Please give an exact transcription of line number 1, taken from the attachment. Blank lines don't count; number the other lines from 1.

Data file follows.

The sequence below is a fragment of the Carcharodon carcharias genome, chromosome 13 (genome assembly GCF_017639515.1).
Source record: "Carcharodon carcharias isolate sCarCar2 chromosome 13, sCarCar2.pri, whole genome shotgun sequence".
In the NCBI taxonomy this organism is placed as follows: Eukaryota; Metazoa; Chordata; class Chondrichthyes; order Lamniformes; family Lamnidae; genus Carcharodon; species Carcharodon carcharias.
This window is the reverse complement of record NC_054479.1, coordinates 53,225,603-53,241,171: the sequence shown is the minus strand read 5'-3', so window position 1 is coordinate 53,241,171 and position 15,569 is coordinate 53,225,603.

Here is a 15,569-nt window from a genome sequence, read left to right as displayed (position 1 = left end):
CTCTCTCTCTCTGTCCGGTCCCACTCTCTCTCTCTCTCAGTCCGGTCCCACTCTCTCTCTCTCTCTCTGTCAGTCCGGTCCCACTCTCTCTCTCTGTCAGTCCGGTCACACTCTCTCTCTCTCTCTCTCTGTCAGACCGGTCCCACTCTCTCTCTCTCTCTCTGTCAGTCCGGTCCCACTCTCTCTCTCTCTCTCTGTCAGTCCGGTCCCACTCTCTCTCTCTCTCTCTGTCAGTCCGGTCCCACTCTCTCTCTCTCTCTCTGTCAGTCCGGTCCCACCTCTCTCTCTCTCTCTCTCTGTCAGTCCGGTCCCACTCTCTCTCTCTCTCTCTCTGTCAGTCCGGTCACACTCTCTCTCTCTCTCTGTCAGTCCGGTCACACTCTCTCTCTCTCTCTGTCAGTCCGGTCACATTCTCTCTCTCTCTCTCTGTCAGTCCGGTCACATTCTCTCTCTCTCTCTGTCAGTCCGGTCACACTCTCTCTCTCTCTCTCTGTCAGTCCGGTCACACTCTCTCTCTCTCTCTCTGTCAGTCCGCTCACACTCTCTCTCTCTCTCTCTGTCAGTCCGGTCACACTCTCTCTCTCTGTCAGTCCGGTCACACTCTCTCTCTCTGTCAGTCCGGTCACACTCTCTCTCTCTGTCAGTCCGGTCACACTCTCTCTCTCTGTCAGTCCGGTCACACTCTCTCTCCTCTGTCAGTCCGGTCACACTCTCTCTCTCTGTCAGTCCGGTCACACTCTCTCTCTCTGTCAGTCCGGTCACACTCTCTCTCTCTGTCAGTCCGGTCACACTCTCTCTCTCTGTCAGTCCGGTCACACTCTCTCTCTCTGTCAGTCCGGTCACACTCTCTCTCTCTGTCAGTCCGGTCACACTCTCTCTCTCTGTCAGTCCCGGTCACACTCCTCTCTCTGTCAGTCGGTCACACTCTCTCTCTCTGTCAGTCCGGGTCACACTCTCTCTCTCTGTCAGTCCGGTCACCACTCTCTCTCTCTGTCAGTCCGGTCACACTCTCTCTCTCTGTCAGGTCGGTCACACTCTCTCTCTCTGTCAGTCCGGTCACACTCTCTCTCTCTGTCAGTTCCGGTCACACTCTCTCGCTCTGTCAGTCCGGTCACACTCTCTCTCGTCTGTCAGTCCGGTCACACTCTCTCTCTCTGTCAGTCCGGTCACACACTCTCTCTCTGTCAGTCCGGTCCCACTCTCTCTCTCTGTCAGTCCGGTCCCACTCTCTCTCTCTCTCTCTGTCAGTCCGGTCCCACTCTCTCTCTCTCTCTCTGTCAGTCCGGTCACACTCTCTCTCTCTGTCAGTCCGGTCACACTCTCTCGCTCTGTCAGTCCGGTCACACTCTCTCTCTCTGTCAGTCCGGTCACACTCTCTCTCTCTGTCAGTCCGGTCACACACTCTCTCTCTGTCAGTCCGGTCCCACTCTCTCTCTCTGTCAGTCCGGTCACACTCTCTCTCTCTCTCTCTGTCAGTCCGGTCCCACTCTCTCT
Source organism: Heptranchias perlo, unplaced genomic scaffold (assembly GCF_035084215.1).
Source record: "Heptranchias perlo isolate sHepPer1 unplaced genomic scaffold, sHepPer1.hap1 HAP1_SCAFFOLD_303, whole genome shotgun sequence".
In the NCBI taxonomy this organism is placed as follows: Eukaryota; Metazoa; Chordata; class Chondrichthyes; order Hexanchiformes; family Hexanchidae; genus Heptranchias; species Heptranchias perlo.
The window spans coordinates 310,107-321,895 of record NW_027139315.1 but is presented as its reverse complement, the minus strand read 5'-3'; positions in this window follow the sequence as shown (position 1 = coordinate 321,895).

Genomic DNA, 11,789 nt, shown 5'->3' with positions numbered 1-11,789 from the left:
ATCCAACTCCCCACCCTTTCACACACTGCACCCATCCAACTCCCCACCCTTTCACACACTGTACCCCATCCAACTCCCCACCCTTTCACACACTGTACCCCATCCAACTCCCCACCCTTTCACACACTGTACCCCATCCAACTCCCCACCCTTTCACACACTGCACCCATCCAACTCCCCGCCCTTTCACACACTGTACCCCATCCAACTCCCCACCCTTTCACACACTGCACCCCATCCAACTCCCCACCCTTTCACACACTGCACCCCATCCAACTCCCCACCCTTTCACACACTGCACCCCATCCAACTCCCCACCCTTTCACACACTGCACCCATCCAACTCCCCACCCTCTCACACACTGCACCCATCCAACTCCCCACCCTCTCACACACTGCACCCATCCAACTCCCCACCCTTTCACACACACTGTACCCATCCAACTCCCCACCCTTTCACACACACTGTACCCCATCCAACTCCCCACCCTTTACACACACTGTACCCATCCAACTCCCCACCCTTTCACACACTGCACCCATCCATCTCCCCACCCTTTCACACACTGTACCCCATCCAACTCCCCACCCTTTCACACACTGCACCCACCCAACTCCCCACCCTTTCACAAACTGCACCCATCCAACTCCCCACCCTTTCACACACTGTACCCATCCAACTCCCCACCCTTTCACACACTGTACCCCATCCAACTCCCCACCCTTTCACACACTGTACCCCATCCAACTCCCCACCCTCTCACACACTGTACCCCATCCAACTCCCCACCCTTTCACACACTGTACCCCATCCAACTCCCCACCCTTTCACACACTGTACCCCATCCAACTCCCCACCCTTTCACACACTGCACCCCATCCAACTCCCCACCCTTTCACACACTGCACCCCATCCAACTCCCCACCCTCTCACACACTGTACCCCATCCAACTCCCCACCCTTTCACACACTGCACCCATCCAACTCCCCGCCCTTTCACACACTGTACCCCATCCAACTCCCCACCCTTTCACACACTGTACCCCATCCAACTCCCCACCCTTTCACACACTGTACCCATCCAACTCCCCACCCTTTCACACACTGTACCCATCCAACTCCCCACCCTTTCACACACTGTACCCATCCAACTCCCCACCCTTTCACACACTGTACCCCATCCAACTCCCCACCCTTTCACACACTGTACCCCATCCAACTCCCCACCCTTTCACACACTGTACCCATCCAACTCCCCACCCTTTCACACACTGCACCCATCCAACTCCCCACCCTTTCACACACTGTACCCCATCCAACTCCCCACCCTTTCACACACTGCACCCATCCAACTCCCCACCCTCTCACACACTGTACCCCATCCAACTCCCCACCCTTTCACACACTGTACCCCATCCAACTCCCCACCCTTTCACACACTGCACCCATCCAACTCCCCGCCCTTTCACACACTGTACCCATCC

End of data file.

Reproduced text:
The sequence below is a fragment of the Carcharodon carcharias genome, chromosome 13 (genome assembly GCF_017639515.1).